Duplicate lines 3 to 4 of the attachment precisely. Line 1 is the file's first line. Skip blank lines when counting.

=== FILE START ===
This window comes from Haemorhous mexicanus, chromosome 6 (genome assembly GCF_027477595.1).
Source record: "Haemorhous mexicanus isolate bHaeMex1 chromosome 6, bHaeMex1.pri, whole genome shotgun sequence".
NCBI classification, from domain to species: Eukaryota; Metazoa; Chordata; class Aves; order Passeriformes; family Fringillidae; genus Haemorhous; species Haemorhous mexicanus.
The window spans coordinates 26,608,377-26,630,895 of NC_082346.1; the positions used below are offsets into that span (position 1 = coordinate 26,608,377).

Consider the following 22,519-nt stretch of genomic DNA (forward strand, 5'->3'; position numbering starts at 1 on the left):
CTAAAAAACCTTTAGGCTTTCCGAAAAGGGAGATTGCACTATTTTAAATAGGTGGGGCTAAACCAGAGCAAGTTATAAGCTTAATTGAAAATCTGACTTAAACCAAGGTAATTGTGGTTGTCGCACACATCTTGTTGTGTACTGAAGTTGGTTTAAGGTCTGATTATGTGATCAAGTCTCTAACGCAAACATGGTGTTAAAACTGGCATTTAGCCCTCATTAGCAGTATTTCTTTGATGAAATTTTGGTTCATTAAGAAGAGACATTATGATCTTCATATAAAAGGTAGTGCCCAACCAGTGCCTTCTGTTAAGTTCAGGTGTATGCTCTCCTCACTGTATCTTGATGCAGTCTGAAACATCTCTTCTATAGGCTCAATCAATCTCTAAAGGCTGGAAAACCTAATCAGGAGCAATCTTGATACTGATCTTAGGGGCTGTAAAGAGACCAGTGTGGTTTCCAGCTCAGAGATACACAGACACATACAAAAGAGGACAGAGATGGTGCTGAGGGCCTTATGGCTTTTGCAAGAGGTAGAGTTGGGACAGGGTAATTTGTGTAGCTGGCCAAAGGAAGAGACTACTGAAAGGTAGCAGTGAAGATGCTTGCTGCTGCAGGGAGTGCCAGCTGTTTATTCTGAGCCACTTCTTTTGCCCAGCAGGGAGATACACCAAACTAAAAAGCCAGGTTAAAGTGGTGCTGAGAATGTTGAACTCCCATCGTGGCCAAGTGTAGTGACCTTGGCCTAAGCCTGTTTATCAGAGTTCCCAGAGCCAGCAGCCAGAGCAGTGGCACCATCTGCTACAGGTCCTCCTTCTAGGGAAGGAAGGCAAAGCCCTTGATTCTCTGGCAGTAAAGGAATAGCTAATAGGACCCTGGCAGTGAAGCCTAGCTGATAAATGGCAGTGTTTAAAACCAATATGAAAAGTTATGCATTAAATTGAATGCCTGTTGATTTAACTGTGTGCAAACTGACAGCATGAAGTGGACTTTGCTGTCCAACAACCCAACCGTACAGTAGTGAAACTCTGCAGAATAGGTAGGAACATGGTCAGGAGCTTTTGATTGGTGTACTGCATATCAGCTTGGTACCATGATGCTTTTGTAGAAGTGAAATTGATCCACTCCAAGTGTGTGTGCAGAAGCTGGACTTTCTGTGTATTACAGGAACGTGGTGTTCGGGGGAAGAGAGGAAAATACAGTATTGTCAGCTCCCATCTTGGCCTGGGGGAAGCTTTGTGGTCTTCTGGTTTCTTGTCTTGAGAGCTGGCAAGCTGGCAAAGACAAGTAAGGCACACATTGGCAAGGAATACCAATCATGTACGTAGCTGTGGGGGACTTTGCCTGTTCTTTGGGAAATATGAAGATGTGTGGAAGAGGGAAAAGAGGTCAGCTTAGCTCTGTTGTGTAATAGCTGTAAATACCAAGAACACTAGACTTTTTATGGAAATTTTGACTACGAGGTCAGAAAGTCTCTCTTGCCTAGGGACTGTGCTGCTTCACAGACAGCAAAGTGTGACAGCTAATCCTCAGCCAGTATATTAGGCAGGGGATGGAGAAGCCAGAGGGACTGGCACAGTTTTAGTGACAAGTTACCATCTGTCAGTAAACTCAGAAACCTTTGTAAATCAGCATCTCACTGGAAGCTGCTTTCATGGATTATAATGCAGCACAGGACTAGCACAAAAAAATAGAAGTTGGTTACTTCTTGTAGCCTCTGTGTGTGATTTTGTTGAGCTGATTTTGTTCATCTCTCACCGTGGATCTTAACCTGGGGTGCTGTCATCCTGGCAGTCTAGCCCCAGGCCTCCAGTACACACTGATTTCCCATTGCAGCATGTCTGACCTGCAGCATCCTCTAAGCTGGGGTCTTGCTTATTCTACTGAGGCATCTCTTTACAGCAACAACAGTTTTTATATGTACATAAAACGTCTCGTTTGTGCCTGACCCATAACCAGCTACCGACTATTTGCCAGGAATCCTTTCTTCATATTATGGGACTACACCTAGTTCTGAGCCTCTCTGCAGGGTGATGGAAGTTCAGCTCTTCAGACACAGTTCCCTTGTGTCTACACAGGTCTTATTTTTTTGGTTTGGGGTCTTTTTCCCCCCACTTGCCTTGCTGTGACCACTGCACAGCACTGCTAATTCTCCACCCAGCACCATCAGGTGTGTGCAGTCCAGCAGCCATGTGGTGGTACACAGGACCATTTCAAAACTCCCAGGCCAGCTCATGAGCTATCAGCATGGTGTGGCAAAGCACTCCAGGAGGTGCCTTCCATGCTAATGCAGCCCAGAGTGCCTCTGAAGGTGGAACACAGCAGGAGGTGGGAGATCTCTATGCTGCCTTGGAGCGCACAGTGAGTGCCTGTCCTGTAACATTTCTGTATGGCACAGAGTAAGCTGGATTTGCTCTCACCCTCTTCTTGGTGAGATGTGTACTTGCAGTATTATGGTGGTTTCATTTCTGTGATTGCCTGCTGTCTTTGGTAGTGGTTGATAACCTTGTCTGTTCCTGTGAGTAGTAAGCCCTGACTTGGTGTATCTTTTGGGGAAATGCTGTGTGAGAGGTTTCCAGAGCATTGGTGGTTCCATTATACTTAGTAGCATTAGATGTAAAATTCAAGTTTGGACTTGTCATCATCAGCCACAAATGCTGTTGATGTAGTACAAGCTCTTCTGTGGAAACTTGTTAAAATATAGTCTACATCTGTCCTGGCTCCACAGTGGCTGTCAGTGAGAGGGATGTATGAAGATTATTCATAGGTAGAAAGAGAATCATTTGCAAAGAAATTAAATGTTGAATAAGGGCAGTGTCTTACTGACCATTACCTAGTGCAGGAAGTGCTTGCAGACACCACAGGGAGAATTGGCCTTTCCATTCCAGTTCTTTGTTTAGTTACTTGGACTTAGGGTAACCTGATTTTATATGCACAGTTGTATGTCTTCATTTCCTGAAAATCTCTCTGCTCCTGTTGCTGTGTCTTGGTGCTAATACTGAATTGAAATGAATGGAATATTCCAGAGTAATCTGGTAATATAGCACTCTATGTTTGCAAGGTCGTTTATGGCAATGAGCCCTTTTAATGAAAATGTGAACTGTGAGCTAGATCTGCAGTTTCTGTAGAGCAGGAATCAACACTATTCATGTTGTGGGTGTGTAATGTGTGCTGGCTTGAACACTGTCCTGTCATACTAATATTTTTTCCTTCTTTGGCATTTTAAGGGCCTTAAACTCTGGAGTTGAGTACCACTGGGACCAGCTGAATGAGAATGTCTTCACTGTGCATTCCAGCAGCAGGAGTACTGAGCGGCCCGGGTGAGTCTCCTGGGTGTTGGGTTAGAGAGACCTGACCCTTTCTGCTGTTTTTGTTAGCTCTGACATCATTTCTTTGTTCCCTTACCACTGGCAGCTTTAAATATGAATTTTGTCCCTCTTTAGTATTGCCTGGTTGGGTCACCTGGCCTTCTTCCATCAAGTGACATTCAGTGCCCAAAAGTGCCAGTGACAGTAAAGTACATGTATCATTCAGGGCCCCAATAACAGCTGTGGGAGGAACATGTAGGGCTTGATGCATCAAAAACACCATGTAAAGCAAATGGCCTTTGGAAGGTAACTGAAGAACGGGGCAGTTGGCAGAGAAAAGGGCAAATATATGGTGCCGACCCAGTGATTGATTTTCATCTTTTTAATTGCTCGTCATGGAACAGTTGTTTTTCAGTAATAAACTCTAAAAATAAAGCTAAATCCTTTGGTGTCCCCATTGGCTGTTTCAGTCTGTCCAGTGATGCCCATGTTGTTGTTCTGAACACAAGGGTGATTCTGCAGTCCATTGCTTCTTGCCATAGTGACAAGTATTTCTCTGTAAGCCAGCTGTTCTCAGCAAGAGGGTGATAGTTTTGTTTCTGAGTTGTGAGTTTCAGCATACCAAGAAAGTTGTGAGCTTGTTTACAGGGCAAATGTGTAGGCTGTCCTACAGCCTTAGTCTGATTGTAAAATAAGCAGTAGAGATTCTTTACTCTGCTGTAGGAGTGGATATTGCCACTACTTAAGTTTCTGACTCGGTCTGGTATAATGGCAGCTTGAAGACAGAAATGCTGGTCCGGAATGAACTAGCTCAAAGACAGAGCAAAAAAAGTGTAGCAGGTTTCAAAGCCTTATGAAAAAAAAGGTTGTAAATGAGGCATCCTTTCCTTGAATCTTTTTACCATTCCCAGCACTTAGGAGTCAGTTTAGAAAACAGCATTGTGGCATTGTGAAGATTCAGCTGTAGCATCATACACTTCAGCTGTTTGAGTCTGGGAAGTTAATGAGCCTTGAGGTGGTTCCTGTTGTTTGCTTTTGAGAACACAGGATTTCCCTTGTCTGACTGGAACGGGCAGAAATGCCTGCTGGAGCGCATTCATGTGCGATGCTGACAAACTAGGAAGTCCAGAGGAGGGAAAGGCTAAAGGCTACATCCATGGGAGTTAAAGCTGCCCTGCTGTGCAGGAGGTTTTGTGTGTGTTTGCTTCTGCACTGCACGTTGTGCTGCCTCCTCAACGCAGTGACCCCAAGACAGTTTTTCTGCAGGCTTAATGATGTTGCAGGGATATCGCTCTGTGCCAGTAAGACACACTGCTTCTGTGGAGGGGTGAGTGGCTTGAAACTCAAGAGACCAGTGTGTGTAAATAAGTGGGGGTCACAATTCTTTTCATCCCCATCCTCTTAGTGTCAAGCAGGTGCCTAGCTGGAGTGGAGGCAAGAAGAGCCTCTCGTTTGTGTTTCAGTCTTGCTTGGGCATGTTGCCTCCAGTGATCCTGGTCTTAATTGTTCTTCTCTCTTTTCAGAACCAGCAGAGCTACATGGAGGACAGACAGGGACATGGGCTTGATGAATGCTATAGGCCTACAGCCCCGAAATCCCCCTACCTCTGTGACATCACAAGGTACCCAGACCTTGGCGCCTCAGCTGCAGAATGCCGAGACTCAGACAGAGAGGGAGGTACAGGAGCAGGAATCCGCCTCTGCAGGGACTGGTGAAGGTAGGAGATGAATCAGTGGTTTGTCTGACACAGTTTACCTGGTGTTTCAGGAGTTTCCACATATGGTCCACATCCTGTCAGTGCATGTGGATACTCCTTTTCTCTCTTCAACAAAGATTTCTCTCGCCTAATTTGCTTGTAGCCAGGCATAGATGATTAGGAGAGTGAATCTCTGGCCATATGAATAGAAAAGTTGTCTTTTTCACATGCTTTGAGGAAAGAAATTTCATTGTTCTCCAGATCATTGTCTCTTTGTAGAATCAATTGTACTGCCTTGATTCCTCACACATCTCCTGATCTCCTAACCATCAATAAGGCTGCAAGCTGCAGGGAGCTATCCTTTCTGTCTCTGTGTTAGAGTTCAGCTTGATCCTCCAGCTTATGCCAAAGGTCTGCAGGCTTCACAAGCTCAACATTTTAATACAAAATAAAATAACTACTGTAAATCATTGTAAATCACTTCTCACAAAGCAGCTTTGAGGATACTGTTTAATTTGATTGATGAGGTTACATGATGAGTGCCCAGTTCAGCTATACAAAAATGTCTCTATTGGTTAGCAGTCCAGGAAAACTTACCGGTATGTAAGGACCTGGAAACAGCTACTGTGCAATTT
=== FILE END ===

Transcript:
NCBI classification, from domain to species: Eukaryota; Metazoa; Chordata; class Aves; order Passeriformes; family Fringillidae; genus Haemorhous; species Haemorhous mexicanus.
The window spans coordinates 26,608,377-26,630,895 of NC_082346.1; the positions used below are offsets into that span (position 1 = coordinate 26,608,377).